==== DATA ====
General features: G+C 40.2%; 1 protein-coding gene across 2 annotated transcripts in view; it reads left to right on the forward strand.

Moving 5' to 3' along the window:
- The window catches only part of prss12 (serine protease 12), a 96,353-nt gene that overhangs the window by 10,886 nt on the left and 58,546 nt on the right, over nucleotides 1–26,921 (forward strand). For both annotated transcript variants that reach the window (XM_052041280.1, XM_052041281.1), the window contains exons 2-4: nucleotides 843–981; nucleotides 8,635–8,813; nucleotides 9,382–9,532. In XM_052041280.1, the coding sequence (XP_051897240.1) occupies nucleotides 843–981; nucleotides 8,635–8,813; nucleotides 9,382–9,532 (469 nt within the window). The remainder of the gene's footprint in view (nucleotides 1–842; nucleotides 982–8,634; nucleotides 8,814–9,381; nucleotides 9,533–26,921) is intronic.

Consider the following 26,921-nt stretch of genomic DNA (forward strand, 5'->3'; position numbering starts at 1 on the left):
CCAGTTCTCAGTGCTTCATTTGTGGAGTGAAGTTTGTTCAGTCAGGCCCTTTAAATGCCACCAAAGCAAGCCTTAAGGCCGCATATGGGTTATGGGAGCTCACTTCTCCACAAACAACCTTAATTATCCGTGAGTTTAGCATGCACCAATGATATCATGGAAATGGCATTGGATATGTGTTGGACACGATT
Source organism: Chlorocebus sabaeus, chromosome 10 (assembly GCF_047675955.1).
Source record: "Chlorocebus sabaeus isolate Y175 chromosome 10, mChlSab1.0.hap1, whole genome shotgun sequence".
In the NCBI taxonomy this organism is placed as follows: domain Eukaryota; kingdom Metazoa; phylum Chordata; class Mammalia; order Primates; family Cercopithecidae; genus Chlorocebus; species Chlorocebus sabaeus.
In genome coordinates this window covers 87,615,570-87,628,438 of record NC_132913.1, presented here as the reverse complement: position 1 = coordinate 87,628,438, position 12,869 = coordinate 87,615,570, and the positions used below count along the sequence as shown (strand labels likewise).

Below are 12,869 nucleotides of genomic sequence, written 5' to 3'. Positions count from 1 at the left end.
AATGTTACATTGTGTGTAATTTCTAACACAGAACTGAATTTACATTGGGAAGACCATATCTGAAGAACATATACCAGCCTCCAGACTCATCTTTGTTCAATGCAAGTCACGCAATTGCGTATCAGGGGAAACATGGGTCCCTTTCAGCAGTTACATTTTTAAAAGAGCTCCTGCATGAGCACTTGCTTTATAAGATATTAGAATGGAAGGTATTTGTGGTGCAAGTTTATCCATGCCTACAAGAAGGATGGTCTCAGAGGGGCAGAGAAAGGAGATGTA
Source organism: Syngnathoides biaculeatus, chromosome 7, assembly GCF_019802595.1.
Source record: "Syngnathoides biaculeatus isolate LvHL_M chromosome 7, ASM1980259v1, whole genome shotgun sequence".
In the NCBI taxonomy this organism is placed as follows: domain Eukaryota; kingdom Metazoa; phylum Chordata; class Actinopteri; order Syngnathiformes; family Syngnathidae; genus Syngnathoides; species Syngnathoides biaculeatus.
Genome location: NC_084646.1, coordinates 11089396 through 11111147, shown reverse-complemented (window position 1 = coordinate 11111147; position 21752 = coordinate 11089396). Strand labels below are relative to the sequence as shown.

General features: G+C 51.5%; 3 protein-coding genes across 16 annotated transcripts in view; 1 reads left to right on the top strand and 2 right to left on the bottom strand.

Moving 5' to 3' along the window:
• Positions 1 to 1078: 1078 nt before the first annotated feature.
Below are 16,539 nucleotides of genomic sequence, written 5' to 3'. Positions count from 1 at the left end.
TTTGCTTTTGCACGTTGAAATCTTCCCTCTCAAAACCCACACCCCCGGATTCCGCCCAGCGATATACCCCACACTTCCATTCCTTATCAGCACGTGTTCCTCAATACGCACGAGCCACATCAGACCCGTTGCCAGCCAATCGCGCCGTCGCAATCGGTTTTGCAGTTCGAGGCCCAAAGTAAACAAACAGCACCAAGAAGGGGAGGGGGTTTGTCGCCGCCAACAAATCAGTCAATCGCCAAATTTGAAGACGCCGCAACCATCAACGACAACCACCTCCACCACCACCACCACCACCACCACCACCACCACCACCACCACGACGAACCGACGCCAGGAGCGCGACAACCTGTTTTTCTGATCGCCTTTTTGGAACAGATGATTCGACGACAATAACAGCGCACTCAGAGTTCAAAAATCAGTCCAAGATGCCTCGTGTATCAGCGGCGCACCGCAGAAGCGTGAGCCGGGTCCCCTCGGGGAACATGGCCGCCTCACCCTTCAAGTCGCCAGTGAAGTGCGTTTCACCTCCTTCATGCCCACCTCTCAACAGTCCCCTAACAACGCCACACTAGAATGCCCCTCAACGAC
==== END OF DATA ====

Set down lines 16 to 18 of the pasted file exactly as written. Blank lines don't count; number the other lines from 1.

General features: G+C 51.5%; 3 protein-coding genes across 16 annotated transcripts in view; 1 reads left to right on the top strand and 2 right to left on the bottom strand.

Moving 5' to 3' along the window:
• Positions 1 to 1078: 1078 nt before the first annotated feature.